|Colony of England|
|Population||Approximately 60 (1623)|
Location of Massachusetts in the United States
Wessagusset Colony (sometimes called the Weston Colony or Weymouth Colony) was a short-lived English trading colony in New England located in present-day Weymouth, Massachusetts. It was settled in August 1622 by between fifty and sixty colonists who were ill-prepared for colonial life. The colony was settled without adequate provisions, and was dissolved in late March 1623 after harming relations with local Native Americans. Surviving colonists joined Plymouth Colony or returned to England. It was the second settlement in Massachusetts, predating the Massachusetts Bay Colony by six years.
Historian Charles Francis Adams Jr. referred to the colony as "ill-conceived, "ill-executed, [and] ill-fated". It is best remembered for the battle (some say massacre) there between Plymouth troops led by Miles Standish and an Indian force led by Pecksuot. This battle scarred relations between the Plymouth colonists and the natives and was fictionalized two centuries later in Henry Wadsworth Longfellow's 1858 poem The Courtship of Miles Standish.
In September 1623, a second colony led by Governor-General Robert Gorges was created in the abandoned site at Wessagusset. This colony was rechristened as Weymouth and was also unsuccessful, and Governor Gorges returned to England the following year. Despite that, some settlers remained in the village and it was absorbed into the Massachusetts Bay Colony in 1630.
The colony was coordinated by Thomas Weston, a London merchant and ironmonger. Weston was associated with the Plymouth Council for New England which, fifteen years earlier, had funded the short-lived Popham Colony in modern Maine. During the period when the Pilgrims were in the Netherlands, Weston helped to arrange the colonists' passage to the New World with help from the Merchant Adventurers. Historian Charles Francis Adams, Jr. writing in the 1870s glowingly called him a "sixteenth century adventurer" in the mold of John Smith and Walter Raleigh and that his "brain teemed with schemes for deriving sudden gain from the settlement of the new continent". In later years, Plymouth Governor William Bradford called him "a bitter enemy unto Plymouth upon all occasions."
The primary purpose of Weston's new colony was profit, rather than the religious reasons of the Plymouth settlers, and this dictated how the colony would be assembled. Weston believed that families were a detriment to a well-run plantation and so he selected able-bodied men only but not men experienced in colonial life. In total, there were several advanced scouts and fifty to sixty other colonists. The final complement also included one surgeon and one lawyer. The party was outfitted with enough supplies to last the winter.
First Wessagusset colony
An advance team of several settlers arrived at the Plymouth Colony in May 1622. They had voyaged to the new world on board the Sparrow, an English fishing-vessel which was sailing to the coast of modern-day Maine. After arriving at the coast of Maine, they traveled the final 150 miles (240 km) in a shallop with three members of the Sparrow's crew. These colonists stayed only briefly in Plymouth before scouting the coast in their shallop to find a site for their colony. After finding one, they negotiated with the sachem Aberdecest for the land and returned to Plymouth, sending the shallop and her small crew back to the Sparrow, and awaited the remainder of the colonists.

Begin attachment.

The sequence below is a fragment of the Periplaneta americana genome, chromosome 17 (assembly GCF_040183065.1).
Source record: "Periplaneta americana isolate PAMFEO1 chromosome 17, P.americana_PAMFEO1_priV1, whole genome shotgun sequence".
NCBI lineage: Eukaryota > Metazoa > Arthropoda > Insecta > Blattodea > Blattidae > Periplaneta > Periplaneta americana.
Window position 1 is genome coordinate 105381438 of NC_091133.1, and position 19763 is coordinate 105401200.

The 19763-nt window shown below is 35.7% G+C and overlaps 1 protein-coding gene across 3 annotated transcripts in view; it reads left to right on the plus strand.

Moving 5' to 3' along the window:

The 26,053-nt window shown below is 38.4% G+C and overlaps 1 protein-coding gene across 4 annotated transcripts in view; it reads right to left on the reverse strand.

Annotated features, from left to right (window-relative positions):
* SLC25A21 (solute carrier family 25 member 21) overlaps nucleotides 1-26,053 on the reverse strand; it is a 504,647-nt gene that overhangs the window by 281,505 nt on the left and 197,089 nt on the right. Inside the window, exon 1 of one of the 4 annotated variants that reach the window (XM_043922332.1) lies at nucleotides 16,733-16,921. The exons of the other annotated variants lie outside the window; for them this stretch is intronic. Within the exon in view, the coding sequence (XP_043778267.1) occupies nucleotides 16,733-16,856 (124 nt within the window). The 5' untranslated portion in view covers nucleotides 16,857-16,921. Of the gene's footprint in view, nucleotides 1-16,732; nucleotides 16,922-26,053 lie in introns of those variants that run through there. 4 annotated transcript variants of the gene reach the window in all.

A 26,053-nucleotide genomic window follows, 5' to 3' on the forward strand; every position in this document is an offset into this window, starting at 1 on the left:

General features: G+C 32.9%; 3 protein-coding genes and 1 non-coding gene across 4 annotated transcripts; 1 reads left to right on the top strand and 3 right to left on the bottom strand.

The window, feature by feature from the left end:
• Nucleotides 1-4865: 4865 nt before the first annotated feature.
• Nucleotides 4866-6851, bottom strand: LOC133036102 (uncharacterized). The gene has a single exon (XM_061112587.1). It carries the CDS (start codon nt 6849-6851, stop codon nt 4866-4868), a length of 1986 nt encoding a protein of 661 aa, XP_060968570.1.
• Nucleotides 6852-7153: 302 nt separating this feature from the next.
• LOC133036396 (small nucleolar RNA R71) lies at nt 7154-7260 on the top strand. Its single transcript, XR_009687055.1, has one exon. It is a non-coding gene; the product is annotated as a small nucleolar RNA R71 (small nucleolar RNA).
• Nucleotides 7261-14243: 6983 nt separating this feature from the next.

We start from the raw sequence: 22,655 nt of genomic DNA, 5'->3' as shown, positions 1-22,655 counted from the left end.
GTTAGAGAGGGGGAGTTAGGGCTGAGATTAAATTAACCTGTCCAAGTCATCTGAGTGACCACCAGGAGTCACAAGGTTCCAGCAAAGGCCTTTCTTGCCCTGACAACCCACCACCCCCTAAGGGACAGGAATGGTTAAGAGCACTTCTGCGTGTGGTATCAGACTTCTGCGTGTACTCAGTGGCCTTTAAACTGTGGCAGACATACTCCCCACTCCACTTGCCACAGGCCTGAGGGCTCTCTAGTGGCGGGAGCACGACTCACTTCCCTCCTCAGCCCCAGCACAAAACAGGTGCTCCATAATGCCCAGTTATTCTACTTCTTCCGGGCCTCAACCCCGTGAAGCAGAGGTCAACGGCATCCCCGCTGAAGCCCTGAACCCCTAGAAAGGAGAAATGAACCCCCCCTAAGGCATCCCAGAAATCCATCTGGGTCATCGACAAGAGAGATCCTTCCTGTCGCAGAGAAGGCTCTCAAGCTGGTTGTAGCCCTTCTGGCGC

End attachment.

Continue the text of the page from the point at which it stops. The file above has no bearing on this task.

The main body of colonists set off from London in April 1622 on board two ships, the Charity and the Swan. Richard Greene, Thomas Weston's brother-in-law, was the initial leader of the group. The group arrived in Plymouth in late June and moved into their settlement the following month. By the end of September, the colony was established, the Swan moored in Weymouth Fore River, and the Charity returned to England.
At first, the relationship between the two groups was cordial and the men of the Wessagusset assisted Plymouth with their harvest, but they were accused of stealing from the elder colony. Shortly after relocating to Wessagusset, angry Indians complained to Plymouth that the colonists were stealing their corn. In response, Plymouth could only send a "rebuke" to the new colony. Because of the disorder of the colony, as subsequently reported by Plymouth's Governor Bradford, Wessagusset was consuming food too quickly and it became apparent that they would run out before the end of the winter. In addition, Plymouth was also low on supplies due to spending additional time during the growing season building fortifications, rather than growing crops. To prevent hunger or famine for both colonies, Plymouth and Wessagusset colonists organized a joint trading mission with the natives with goods brought by the Wessagusset colonists. That trading mission was somewhat successful and the two colonies split the proceeds. In November, Greene died and John Sanders was made governor of the colony. By January, the colonists continued to trade with the natives for food, but at a severe disadvantage. This drove up the barter-price of corn and they were forced to trade their clothes and other needed supplies. Some colonists entered a form of servitude, building canoes and performing other labors for the natives, in exchange for food. Ten colonists died. After an incident where one settler was caught stealing by the natives, the colonists hanged him in their view as a show of good faith. However, sources disagree whether the man hanged was the culprit and the colonists may have hanged an older, possibly dying man, instead. The legend that the Wessagusset colonists hanged an innocent man was later popularized by a satirical depiction of this event in Samuel Butler's 1660s poem Hudibras. In February, Sanders petitioned to Plymouth for a joint attack on the natives, but this was rejected by Plymouth's governor.